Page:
National Policing Strategy for the Victims of Fraud
Published on: Mar 3, 2016
Transcripts - National Policing Strategy for the Victims of Fraud
National Policing Strategy for
the Victims of Fraud
Draft prepared by the National Police Coordinator for Economic Crime April 2015
SUPPORTING THE VICTIMS OF FRAUD
Introduction: This is the National
Policing Strategy for the victims of fraud,
produced by the National Police
Coordinator for Economic Crime
(NPCEC). We are developing this
through the Crime Business Area in
consultation with chief police officers
and their staff. It is part of the national
policing strategy for fraud and is
designed to assist chief officers in
delivering the most appropriate support
to victims of fraud in their community.
This document is best read in the
context of the National Policing Fraud
Strategy which set out the aim of
reducing the impact of fraud (its volume,
value and impact on people). Where
policing failed to protect the community
from fraud it set the objective of
“supporting victims of fraud ensuring
that they receive an appropriate service
from policing in partnership with other
agencies such as Victim Support and
other Government departments (such
as Social Services)”.
Strategy Aim: The aim of this strategy
is to put in place a system that delivers
the appropriate care to victims in a
consistent and responsive manner. We
will ensure that victims of fraud,
individual or corporate, receive the
support they need, at the time they need
it, for as long as they need it with
particular emphasis on addressing the
needs of the vulnerable and repeat
victims. It will do this by putting in place
the mechanisms to:
Identify victims at the point of
reporting (normally to Action
Fraud) and provide initial
assessment of individual need.
Notify them to the appropriate
Provide an escalated response to
meet individual levels of need.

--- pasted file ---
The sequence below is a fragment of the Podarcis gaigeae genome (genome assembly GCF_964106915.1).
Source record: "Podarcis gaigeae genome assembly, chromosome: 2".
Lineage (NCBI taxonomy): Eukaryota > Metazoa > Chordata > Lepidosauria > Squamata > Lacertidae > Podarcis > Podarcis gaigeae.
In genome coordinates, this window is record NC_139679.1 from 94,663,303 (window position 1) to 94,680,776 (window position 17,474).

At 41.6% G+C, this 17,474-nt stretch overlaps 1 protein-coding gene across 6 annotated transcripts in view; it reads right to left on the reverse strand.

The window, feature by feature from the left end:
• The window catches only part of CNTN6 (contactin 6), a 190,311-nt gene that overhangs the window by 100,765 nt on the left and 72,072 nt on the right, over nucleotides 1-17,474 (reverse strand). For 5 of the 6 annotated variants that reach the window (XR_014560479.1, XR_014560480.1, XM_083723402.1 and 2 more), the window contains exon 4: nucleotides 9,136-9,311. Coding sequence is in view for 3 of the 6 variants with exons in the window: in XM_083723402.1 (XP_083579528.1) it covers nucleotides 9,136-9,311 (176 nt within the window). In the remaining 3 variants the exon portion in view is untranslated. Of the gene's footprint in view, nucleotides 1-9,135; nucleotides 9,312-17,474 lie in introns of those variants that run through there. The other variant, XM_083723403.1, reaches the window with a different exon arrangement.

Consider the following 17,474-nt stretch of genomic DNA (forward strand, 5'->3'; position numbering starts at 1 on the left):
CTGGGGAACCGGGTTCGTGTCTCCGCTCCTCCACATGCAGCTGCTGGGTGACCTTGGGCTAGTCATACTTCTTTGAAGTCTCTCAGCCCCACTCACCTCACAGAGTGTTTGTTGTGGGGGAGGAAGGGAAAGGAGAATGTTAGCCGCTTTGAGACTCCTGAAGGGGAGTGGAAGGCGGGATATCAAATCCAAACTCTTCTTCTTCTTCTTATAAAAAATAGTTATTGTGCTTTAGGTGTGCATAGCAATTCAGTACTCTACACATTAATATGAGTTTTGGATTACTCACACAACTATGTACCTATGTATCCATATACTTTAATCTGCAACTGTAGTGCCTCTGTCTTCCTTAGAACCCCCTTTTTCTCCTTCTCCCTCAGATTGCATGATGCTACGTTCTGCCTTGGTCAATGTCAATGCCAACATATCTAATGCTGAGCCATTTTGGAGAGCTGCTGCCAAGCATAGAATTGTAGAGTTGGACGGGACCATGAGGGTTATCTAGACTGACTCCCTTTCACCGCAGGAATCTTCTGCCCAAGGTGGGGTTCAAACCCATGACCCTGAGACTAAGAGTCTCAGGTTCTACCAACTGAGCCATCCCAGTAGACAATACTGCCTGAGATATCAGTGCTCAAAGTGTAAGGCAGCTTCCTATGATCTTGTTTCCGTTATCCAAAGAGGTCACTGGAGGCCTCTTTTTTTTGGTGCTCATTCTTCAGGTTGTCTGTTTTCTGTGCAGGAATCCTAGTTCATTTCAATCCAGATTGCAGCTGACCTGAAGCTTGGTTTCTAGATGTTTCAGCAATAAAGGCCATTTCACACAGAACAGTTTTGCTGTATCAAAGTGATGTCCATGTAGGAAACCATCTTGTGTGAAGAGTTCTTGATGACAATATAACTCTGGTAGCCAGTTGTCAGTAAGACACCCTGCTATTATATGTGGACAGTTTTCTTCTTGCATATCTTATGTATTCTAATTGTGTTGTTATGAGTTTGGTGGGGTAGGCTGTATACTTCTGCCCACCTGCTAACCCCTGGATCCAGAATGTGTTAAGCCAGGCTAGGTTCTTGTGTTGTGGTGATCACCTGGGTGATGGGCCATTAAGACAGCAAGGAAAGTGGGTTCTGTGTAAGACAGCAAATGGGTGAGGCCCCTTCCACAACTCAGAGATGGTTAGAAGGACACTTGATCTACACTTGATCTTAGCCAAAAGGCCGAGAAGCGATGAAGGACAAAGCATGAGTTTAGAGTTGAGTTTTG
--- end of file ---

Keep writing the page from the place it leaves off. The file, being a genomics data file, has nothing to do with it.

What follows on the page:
Engage with agencies available to
assist policing in supporting
We will use the above structure to
An initial response to victims.
Ongoing support to victims
dependent on need.
Protection from further
A successful outcome will have been
The national processes are in
place and operating
Force areas have put in place
effective victim care plans
Victims and their champions
nationally, report that their victim
needs are being met.
The need for a strategy for the victims of
fraud in addition to that adopted for
victims of other crime types is two-fold:
Nature of fraud victimisation.
Nature of the operational
response to fraud.
Fraud Victims: A short discussion on
the nature of fraud victims is attached at
Appendix 1. In essence far from being
the victimless crime it is sometimes
claimed to be Fraud often has a
disproportionately high monetary and
emotional impact on victims. To
compound matters, fraud victims are
often repeatedly targeted to the extent
even of victim details being sold from
fraudster to fraudster.
Value A physical acquisitive crime
(though fraud can have a physical
element to it) will, in general, be
limited to those assets, cash or
property, immediately available
and transportable at the time and
location of the crime. In the case
of fraud the victim can be
inveigled over time to give over
their entire savings and indeed
more, regardless of the form in
which the assets were held by the
Emotional Impact There are a
number of aspects of fraud which
can serve to make the emotional
impact of fraud particularly acute.
Guilt Virtually by definition
most victims of fraud will have
unwittingly cooperated in the
offence by transferring assets
to the criminal or compromising
their identity. This can lead to
feelings of guilt,
embarrassment and loss of
victims may perceive others as
viewing them as having brought
the crime upon themselves
through stupidity or greed.
Disappointment Victims will
often have entered the
relationship with the criminal in
order to meet an emotional
need or desire, be it a
financially secure future, the
meeting of religious or social